China’s military also is expected to modernize its silo-based missile forces while hardening its nuclear storage facilities, launch sites and transportation networks against attack.

Additionally, the Chinese are also expanding the “already extensive network of underground facilities,” the report said.

China has a large underground nuclear system of tunnels for storage and production of nuclear weapons and missiles that is estimated to be 3,000 miles in length. It has been referred to as the “Great Underground Wall.” Continue reading

Radio Silence

Pentagon, State Department silent on threatening reports outlining Chinese plans for nuclear attacks on U.S. cities

State Department spokeswoman Marie Harf and Pentagon spokeswoman Cynthia Smith would not respond when asked about the highly unusual Chinese reports published Oct. 28 in numerous major Communist Party-controlled television and newspaper outlets.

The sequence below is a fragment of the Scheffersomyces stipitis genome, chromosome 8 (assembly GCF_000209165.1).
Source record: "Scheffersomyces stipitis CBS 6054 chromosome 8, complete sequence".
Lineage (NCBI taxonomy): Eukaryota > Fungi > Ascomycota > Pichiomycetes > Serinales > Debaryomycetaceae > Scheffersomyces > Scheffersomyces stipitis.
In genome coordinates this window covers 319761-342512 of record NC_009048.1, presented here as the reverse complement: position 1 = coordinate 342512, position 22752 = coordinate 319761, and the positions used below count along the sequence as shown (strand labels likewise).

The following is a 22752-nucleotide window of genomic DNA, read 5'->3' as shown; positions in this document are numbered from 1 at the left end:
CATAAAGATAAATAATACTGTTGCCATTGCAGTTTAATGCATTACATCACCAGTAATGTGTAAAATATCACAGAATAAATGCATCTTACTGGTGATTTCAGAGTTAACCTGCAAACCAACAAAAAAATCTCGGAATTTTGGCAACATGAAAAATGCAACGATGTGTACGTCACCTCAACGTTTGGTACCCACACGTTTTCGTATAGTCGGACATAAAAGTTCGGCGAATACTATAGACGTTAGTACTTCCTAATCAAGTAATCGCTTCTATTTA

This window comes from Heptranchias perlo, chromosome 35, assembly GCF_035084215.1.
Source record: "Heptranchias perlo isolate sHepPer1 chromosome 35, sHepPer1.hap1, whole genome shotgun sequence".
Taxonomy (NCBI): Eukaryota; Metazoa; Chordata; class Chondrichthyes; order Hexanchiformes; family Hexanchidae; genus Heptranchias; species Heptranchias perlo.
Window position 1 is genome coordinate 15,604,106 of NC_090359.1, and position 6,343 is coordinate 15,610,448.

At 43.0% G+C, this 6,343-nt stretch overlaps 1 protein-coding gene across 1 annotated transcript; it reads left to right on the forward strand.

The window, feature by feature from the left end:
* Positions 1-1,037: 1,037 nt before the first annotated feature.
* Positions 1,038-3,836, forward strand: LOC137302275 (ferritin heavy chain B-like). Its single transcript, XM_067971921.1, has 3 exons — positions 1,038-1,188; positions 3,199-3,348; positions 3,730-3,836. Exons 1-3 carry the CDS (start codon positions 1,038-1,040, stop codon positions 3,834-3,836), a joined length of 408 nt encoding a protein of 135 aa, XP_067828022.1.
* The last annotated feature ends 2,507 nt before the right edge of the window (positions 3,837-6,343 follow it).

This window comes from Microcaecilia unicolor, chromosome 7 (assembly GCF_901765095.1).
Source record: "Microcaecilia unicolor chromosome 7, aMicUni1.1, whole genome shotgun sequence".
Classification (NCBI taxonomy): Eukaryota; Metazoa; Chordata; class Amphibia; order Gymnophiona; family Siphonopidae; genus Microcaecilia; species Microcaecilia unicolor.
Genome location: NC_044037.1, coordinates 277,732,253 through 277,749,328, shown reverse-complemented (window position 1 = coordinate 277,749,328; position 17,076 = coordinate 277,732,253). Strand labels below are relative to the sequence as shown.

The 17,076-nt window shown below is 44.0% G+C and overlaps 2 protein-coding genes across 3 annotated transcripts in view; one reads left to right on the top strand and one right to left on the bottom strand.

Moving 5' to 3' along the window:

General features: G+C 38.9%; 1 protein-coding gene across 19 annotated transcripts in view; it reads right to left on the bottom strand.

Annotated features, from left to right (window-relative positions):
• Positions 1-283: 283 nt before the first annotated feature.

The Chinese reports included maps showing nuclear strikes on Los Angeles and the Pacific Northwest, along with the resulting radiation plumes stretching thousands of miles across the western United States. Continue reading

Is China Changing Its Position on Nuclear Weapons?

Believing that Communist China would abide by its no-first-use policy is only wishful thinking in the first place. As the United States continues down the path of suicidal disarmament, along with an almost two decade-old force collecting dust, countries such as China and Russia are modernizing their nuclear strategic forces. Within the next few years, they will likely have first strike capability. One shouldn’t expect them to hold back and leverage their military advantage to extract concessions from the USA.

INTERPRETING any country’s pronouncements about its nuclear weapons can be a study in fine distinctions, but occasionally a state says — or fails to say — something in a clear break from the past. A Chinese white paper on defense, released on Tuesday, falls into this category and now demands our attention, because it omits a promise that China will never use nuclear weapons first.

That explicit pledge had been the cornerstone of Beijing’s stated nuclear policy for the last half-century. The white paper, however, introduces ambiguity. It endorses the use of nuclear weapons in response to a nuclear attack but does not rule out other uses. Continue reading